5. A method according to claim 4, wherein said desired value is derived from a histogram of previous difference values.
6. A method according to claim 4, wherein said desired value is derived from a diagram representing the development over time of the previous difference values.
7. Means for detecting events in an electric signal, comprising:
a) means for establishing a threshold for said signal in a manner that an event exceeds that threshold;
b) means for measuring the maximal value of said event exceeding the established threshold,
c) means for establishing the difference between the maximal value of said event and the established threshold; and
d) means for evaluating the threshold dependent on said difference.
8. Means according to claim 7, wherein the difference is expressed as a fraction of said threshold.
9. Means according to claim 7, wherein the evaluating means additionally control the threshold dependent on said difference.
10. Means according to claim 9, wherein the threshold is controlled by said difference, and, additionally, by a desired threshold value.
11. Means according to claim 10, wherein said desired value is derived from a histogram of previous difference values.
12. Means according to claim 10, wherein said desired value is derived from a diagram representing the development over time of the previous difference values.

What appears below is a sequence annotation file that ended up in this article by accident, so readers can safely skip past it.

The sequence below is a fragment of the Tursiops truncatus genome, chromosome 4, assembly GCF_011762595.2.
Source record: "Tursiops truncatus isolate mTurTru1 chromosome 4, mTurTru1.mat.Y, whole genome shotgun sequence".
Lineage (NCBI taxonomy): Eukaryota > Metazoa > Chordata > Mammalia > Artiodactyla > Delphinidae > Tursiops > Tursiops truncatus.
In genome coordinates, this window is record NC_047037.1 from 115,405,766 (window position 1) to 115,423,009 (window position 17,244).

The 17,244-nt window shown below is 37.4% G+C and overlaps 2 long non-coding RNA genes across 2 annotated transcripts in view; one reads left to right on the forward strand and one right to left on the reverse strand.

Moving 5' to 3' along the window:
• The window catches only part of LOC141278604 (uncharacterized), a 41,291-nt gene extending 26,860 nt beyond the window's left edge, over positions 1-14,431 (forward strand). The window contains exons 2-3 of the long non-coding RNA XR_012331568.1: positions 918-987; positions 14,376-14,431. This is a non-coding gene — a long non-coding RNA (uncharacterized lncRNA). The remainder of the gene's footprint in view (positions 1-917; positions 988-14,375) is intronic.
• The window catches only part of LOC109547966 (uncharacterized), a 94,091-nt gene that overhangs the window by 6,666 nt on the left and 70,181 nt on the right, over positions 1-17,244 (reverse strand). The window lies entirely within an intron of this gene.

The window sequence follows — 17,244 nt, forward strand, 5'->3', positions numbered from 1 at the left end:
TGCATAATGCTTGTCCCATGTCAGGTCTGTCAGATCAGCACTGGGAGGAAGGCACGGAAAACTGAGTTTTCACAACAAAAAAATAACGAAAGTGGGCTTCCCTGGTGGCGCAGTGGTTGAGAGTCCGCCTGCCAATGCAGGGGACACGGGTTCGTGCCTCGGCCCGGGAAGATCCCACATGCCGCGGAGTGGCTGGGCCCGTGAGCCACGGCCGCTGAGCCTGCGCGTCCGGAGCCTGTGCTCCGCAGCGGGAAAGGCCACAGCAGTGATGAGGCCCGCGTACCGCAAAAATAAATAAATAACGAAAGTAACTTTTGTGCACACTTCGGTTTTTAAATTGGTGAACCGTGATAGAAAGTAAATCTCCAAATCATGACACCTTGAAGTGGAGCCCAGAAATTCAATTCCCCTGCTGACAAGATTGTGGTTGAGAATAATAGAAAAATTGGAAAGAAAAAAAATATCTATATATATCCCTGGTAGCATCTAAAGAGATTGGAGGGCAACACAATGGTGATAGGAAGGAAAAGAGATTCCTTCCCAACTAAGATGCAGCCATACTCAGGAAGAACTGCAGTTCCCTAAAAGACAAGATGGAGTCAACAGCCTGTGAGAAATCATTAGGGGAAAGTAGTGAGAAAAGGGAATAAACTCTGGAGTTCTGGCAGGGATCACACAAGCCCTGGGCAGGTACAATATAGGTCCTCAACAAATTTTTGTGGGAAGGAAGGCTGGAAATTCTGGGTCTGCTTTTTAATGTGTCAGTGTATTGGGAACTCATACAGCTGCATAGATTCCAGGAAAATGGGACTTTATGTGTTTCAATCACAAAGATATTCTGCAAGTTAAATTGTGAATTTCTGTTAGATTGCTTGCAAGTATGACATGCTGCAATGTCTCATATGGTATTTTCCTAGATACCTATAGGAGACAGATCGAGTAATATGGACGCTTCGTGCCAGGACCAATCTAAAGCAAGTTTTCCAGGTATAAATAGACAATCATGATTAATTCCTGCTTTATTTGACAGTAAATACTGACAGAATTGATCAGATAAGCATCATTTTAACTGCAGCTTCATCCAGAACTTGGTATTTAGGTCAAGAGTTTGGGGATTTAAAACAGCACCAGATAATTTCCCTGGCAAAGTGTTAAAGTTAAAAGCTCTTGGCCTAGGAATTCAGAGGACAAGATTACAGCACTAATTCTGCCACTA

13. A heart pacer for stimulating the heart of a patient, comprising:
a) generating means for generating stimulation pul­ses;
b) a pacing electrode means electrically connected with said generating means, said pacing electrode means being designated for being located in the ventricular and/or atrial portion of the heart;
c) detection means for detecting events in a depolarization signal originating in the heart, comprising,
c1) means for establishing a threshold for said signal in a manner that an event exceeds that threshold;
c2) means for measuring the maximal value of said event exceeding the established threshold;
c3) means for establishing the difference between the maximal value of said event and the established threshold: and
c4) means for evaluating the threshold dependent on sald difference; and
d) control means for controlling said generating means dependent on a response signal from said detection means.
14. A heart pacer according to claim 13, wherein the evaluating means additionally control the threshold depen­dent on said difference.
EP88120264A 1987-12-23 1988-12-05 Method and means for detecting events in a signal Withdrawn EP0321764A1 (en)

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US137079 1987-12-23

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Cited By (25)